i wasnt really talking about a shared identity. i was curious about say how a breton identifies considering brittany is french territory. or how a german native to konigsberg identifies in kalingrad. although it is interesing that the EU is trying to highlight a common european identity.

                    im tying to understand the topic from the perspective of the six flags over texas https://en.wikipedia.org/wiki/Six_flags_over_Texas. i think mexico is a large influence considering we border mexico, and hispanic people are a majority (or soon). but mostly, there is the sense that texas was a soveriegn nation. i would say that has a large impact on the texan mind. i know some people like confederate heritage... but mostly, i would say we are a state in the US, a rich, large state.

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                    • #25
                      Originally posted by Suna123 View Post

                      What we also have in common is the fight with the cold weather in most of the area. Winters are long and dark, seasons very distinctive, being threatened by starvation and freezing is what made us work hard and long days for the last couple of thousand years.
                      No, I deeply disagree with that, it doesn't work for south and West Europe... In Brittany we dont know the cold at all, in France cold is relatively rare except in the moutains, south is especially warm, Spain, Portugal, Greece, Italy almost don't know what winter is, especially in the south part of these countries. Moreover France and Brittany especially are very good countries, I mean, they arepretty generous when it comes to arables land.



                      Originally posted by _loki View Post

                      i wasnt really talking about a shared identity. i was curious about say how a breton identifies considering brittany is french territory.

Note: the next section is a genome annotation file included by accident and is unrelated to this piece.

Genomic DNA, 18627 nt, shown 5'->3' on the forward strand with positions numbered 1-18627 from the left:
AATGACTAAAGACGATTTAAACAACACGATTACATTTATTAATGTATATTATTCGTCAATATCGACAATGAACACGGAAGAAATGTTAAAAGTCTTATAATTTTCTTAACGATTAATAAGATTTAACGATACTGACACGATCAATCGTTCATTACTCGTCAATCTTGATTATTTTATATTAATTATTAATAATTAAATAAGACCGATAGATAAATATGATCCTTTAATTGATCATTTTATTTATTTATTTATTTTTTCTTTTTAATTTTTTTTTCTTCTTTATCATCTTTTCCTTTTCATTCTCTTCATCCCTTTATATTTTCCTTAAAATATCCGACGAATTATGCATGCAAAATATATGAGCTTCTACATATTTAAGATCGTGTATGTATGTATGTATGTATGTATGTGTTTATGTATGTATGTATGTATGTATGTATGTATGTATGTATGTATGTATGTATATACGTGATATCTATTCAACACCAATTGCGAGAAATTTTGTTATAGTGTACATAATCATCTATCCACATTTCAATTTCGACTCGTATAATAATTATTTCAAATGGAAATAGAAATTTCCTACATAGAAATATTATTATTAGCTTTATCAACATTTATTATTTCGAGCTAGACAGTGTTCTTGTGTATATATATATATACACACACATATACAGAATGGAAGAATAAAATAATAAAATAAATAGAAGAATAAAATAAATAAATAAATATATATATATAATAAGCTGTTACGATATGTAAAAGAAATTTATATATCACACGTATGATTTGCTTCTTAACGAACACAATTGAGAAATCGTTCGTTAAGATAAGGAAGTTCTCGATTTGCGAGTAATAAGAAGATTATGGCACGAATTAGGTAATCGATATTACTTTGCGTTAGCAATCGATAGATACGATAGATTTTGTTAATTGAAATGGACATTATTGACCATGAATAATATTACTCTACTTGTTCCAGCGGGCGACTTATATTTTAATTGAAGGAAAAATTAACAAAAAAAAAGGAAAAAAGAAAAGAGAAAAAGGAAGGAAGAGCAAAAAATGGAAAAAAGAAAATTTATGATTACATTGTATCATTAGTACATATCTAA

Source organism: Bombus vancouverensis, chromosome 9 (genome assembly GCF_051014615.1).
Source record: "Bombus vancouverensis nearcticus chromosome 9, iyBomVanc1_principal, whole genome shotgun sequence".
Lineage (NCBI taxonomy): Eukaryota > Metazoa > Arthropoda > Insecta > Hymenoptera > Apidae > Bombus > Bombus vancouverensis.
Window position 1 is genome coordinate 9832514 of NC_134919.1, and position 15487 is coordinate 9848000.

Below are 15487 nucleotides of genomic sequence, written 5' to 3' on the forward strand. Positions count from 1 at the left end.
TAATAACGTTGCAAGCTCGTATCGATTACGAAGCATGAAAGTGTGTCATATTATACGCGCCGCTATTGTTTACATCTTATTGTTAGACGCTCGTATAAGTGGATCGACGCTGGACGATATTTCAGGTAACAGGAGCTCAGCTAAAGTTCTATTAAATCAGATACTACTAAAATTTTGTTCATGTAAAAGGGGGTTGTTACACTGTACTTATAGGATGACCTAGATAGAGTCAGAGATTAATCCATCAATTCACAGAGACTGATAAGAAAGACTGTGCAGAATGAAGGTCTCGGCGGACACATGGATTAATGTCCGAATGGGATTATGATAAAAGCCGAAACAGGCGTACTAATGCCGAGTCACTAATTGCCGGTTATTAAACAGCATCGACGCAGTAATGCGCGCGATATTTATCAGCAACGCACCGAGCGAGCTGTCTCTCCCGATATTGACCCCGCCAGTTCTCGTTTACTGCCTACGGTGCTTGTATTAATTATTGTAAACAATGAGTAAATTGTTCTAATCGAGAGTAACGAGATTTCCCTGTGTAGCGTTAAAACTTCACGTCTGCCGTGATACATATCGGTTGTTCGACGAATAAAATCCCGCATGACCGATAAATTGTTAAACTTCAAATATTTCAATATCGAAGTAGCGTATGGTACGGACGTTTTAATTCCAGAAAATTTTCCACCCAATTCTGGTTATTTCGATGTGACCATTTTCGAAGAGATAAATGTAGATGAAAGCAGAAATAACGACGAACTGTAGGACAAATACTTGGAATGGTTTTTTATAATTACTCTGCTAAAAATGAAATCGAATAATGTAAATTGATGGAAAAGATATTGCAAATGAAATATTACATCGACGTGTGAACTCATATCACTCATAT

I think I answered this quesiton, for Brittany especially I would say that, first of all it was a Kingdom and the a duchy, that it had special right untill the Revolution, that our culture is typically celtic and that people are very much into the sea (while France is historically focusing on the land), our language is pretty close to the one of the Wales, and then in some extent Irish while French is a latin language, we also have our own music styles, again close to the other celtic ones with bagpipes.
                      Talking about the sea, it mostly due to the fact France was already too big at the time, for Brittany I mean, so Bretons were naturally looking at the west rather than the east, it's still tru nowaday, when you see some famous "sailors" of France, they often come from Brittany, like Eric Tabarly, Jacques Cartier, Robert Surcouf, Yves de Kerguelen...

                      There are many differences like that even if they tend to fade away with time and french policy, there is also the genetic difference which isn't really noticeable physically speaking, like the haplogroupes, Bretons belongs to celtics ones, unlike english but like scottish, Irish, Welsh and others celtic people.
                      Last edited by Sancta_Lux; 07-02-2018, 12:22 PM.